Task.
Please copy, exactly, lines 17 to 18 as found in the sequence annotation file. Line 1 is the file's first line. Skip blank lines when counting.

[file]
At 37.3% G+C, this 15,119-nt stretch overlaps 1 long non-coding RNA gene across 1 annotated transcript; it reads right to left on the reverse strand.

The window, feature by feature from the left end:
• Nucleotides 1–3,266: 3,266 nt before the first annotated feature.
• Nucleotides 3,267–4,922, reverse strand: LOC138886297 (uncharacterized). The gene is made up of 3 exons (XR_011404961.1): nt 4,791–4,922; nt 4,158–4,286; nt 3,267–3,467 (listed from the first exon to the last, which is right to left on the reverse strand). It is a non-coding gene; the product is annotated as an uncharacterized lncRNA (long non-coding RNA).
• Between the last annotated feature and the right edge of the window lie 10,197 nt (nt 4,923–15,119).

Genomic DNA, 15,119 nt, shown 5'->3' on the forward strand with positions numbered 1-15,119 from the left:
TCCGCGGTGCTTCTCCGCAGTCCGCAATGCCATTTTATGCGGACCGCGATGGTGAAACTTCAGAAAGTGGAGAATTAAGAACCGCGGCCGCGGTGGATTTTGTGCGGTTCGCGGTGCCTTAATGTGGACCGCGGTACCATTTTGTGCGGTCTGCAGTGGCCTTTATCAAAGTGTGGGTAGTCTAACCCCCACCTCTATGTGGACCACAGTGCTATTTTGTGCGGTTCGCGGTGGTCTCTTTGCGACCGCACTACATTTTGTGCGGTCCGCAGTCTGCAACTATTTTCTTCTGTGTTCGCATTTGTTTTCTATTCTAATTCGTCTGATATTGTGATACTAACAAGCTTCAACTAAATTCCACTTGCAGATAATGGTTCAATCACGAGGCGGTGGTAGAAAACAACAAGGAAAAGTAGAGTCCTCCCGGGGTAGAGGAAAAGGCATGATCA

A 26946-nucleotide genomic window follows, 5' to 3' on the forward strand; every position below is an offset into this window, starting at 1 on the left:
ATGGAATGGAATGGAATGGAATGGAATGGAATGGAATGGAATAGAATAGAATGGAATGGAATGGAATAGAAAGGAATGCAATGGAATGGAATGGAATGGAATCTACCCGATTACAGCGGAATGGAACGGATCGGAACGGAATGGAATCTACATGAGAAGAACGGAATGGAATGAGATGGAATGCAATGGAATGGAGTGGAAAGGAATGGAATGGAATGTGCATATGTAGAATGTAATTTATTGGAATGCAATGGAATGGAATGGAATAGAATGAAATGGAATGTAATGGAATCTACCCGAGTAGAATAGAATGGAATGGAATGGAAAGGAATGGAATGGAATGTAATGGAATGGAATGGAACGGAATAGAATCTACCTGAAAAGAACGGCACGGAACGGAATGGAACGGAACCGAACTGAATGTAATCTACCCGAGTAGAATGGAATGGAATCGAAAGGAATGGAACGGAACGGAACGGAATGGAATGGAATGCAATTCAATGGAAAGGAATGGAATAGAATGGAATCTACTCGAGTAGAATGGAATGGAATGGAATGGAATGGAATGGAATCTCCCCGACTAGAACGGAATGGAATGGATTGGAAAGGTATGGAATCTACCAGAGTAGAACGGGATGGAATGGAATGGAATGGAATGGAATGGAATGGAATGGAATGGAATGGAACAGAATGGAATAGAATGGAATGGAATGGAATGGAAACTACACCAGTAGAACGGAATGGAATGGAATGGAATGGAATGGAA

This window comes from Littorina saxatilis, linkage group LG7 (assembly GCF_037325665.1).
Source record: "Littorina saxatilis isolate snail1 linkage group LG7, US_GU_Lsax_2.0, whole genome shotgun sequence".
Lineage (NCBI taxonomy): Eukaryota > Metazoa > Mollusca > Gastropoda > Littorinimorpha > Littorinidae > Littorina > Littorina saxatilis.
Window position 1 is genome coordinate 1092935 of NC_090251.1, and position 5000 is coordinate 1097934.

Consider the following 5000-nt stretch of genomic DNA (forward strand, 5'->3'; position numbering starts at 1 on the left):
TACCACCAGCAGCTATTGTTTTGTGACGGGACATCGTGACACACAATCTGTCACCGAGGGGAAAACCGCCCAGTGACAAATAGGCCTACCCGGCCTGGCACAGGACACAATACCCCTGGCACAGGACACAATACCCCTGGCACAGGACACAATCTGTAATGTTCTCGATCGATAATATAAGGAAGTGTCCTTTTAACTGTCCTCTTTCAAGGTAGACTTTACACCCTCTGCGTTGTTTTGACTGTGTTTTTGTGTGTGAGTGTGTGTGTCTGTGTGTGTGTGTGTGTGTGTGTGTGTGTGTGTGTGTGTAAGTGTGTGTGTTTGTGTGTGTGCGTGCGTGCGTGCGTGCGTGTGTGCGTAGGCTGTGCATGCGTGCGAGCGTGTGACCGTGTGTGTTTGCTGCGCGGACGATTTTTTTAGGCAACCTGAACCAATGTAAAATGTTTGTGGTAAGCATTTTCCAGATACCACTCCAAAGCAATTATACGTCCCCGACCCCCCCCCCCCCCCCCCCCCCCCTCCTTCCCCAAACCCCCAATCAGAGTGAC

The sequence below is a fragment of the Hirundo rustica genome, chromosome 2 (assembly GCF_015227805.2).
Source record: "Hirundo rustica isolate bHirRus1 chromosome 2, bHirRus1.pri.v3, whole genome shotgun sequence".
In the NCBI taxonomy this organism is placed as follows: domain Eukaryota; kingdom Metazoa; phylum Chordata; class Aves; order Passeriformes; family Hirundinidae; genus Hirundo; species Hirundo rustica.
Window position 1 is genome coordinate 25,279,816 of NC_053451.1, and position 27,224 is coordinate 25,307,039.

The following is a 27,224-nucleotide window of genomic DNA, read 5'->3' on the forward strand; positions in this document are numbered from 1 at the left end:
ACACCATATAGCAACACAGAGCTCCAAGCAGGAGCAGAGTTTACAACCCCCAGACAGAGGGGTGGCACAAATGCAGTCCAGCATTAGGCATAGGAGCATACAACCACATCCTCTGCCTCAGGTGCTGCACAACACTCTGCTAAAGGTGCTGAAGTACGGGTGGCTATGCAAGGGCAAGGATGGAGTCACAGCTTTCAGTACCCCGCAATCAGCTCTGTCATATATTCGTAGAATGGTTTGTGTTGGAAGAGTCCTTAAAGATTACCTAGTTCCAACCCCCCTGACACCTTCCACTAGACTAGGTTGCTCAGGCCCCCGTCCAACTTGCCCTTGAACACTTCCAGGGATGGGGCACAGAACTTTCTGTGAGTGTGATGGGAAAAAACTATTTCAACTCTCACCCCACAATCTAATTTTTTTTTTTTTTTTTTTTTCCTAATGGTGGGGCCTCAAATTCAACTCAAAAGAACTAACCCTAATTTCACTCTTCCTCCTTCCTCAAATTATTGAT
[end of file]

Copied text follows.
Source record: "Hirundo rustica isolate bHirRus1 chromosome 2, bHirRus1.pri.v3, whole genome shotgun sequence".
In the NCBI taxonomy this organism is placed as follows: domain Eukaryota; kingdom Metazoa; phylum Chordata; class Aves; order Passeriformes; family Hirundinidae; genus Hirundo; species Hirundo rustica.